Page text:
I can’t argue with your reasoning, and agree your method is the heart and soul of the art and craft of smithing. Your results speak volumes to your skill and dedication! My comment was really just about how one can still stay true to “forged to shape” and charge hopefully a living wage on a custom piece, not really that you personally should do it. I hope that came across, sometimes I don’t communicate as clearly as I’d hope to. Ultimately you are doing what is right for your soul and your artistic well being :-) To that I say “carry on in good spirit and good health!”

Share this post


Link to post
Share on other sites

Oh, ho.. You were good..   I'm just tired as it's been a long day.. Really.. The subject matter you brought up is key to several different areas over the last 30+ years.. 

Donald Streeter had put out a book on making hardware and while lots of it was forging.. 50% or more was bout using machines, shears, punches to expedite the work.. I dismissed the book immediately.. 

I often take with long time smiths who I respect or have come to know in passing since I came out of retirement and its pretty funny when you start talking about time to make a latch,  vs the correct time..   Bean pattern Suffolk latches are about the easiest for anybody to forge.. For a lot of smiths this was a bread and butter job and since it was made from 1/4X3/4" X 6" one could forge out a complete latch in 20minutes pretty easy..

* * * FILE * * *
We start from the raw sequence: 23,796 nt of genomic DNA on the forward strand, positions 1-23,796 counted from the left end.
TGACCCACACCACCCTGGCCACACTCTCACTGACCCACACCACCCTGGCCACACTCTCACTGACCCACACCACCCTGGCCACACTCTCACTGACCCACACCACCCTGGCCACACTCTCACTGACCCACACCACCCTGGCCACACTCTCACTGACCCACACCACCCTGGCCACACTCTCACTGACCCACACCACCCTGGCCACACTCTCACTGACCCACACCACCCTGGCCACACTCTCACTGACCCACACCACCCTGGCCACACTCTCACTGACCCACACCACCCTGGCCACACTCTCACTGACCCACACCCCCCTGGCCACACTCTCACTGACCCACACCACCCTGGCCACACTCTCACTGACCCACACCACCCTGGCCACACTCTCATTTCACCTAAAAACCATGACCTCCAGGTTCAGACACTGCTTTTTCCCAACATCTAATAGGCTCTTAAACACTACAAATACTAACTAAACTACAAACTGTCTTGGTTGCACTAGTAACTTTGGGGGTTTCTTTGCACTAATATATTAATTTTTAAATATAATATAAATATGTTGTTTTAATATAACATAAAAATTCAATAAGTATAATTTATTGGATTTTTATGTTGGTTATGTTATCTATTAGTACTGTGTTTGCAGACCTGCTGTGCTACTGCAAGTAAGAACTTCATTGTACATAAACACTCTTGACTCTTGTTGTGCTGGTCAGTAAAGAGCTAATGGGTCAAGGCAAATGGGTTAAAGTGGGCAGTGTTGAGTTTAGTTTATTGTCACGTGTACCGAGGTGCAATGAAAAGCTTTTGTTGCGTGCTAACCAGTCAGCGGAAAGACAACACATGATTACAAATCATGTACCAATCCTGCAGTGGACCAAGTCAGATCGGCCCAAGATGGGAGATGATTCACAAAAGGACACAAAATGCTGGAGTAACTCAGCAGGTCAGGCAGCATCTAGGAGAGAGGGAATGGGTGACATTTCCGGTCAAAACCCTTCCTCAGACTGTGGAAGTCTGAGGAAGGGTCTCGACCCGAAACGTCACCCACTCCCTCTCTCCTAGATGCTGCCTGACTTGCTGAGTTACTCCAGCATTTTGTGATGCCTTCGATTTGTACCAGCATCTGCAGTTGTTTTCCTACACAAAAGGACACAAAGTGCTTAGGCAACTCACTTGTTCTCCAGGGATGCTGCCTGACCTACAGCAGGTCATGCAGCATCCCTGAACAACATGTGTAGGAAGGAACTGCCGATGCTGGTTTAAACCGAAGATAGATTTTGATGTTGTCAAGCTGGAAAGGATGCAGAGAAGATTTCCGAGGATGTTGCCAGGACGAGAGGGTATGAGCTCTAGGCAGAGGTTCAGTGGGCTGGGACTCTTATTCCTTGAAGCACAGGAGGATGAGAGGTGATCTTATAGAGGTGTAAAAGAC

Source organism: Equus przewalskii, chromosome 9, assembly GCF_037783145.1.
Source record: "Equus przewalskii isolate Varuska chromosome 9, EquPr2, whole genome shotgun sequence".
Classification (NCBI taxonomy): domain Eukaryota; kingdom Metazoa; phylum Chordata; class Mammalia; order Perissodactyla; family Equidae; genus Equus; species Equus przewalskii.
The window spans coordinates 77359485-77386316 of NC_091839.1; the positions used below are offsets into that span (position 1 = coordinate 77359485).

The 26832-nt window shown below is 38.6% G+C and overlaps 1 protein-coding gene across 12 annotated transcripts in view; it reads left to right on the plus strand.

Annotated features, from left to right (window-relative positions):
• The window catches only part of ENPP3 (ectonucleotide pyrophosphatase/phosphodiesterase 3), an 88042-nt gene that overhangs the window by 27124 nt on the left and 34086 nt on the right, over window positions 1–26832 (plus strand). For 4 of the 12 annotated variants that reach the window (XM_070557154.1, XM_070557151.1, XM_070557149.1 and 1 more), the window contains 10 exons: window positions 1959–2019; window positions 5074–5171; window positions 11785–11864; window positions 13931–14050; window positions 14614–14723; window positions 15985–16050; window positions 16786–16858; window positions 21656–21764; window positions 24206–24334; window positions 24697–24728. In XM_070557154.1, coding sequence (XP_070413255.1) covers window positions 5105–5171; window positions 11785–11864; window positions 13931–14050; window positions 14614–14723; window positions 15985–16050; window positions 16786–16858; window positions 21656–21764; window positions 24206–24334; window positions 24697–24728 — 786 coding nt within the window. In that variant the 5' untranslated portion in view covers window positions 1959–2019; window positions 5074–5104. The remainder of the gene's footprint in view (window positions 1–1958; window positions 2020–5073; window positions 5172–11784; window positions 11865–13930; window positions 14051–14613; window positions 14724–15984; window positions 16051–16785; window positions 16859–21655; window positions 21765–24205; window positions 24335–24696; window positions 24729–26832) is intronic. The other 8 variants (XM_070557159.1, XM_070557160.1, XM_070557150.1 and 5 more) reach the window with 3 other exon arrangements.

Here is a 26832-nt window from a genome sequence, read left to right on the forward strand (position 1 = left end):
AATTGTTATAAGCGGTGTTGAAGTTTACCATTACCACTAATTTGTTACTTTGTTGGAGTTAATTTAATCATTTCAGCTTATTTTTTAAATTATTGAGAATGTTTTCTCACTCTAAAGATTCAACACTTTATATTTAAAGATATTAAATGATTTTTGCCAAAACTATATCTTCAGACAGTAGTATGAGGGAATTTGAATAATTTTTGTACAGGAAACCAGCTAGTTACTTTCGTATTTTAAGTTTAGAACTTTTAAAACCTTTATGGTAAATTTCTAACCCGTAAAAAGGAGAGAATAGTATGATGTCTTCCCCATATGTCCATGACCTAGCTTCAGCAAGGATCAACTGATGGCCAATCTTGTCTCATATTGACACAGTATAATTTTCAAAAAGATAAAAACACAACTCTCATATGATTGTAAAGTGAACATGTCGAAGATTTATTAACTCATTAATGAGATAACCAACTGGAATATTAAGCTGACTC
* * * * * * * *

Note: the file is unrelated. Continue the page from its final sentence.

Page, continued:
Most the guys I know who are into old hardware can wittle this down to about 10minutes and change..  Way back in the day.. I could do a latch like that in 3 heats if they could be miss matched some.. 

These guys who are doing them by the dozens almost don't have to look at the anvil or metal while working and they come out nearly identical.. 

In some ways I was lucky that I specialized in custom hardware..  I have never had a standard stock list..  This makes most latches a 1 off product which means each new latch has some engineering involved  vs the known measurements of where to fuller to start with etc, etc.. 

Reason I brought this up is this is where you start to get into production smithing and every short cut leads to more production and money per hour.. 

I wanted you to know that what your wrote is true and implemented or supplemented with equipment is the smart way to go and one of the good smiths I know told me about the trials and jokes about making a living doing hardware.. 

Hardware to me is some of the best forgings you will ever see..     Anyhow, if it was about as clear as mud.. You are right about getting more modern.. Luckliy, it's not something i have to worry about though once a year I pretty much give away the items on the demo table as I need more room.. :) 

Thanks again.. 

Share this post


Link to post
Share on other sites
18 hours ago, jlpservicesinc said:

Fun latches to make but it just brings me back to the reason I still don't really like blacksmithing for paying jobs..  The angst between charging a decent rate and what time things really take to make well are just so out of sync..

So true and the reason much of the artistic work has disappeared or relegated to niche markets.